UK: Tech companies to face huge fines if they haven’t installed new technologies

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Tech companies in the UK could face huge fines if they fail to adopt cutting-edge technology to spot child sexual abuse material. The UK government, through the Online Safety Bill, seeks to protect the safety of users, as well as their right to privacy and freedom of expression. The government doesn’t want to censor anyone or restrict free speech.

Priti Patel, the Home Secretary, said the Online Safety Bill sets a clear legal duty to prevent, identify and remove child sexual abuse content, irrespective of the technologies they use. She has rolled the ball to tech companies saying that the onus is on them to develop or source technology to mitigate the risks.

If the companies fail to deploy the appropriate technological solutions, they can face fines up to £18 million or 10% of the company’s global annual turnover. The UK government supports innovation and wants to drive the development of effective safety technologies across the industry. It wants to make sure that offenders have nowhere to hide online.

The Home Secretary believes that if end-to-end encryption is implemented without the relevant safety mitigations in place, it will become much harder. Patel said it will significantly reduce tech companies and law enforcement’s ability to detect child sexual abuse happening online – and this is just unacceptable. Child safety and tech experts say it’s possible to implement end-to-end encryption in a way that preserves users’ right to privacy and ensures children remain safe online.

With the Online Safety Bill, the government wants to help ensure that tech companies, working with children protection organizations and law enforcement provide the best possible protection to children from those who prey on them while maintaining privacy at the same time.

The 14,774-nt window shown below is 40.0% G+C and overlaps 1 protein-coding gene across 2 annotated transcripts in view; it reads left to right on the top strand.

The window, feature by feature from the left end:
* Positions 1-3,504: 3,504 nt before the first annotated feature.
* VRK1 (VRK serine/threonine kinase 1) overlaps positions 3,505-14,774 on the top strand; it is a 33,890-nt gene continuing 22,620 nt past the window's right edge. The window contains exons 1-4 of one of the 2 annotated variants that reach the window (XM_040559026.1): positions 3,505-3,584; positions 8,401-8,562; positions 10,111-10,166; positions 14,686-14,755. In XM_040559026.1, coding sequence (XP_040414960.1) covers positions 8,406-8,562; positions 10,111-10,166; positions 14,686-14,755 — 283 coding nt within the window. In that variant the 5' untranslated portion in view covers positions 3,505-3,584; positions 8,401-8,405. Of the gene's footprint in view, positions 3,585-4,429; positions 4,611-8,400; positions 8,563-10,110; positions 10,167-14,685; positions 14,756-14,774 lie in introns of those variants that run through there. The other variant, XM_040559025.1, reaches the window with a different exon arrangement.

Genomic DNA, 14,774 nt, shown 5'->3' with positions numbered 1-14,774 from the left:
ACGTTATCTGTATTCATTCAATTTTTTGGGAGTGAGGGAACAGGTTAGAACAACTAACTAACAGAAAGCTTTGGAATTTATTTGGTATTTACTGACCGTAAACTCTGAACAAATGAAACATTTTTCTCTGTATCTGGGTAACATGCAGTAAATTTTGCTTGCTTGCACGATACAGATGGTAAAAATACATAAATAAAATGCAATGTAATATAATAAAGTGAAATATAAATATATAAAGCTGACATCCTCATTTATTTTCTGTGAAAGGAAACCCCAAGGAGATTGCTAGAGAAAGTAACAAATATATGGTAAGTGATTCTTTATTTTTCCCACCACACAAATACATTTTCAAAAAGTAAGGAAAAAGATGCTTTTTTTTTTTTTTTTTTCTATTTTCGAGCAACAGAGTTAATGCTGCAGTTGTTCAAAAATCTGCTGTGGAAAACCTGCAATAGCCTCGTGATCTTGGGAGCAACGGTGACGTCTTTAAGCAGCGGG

Meanwhile, Facebook rebranded as Meta has been preparing to introduce end-to-end encryption for Messenger and Instagram apps. But there has been strong criticism from the UK government. Patel has been a longstanding critic of Mark Zuckerberg’s plans. She said the change in the law balanced the need to protect children while providing privacy for online users. Patel outlined that privacy and security are not mutually exclusive. Both are needed.

Ofcom, a communications watchdog, under the proposed amendment would be able to demand that tech firms deploy or develop new technology. The amendment tightens an existing clause that proposes giving Ofcom the power to require the deployment of accredited technology. This would require companies to use their best endeavors to develop or use new technologies if no such tool is available or suitable for the platform.

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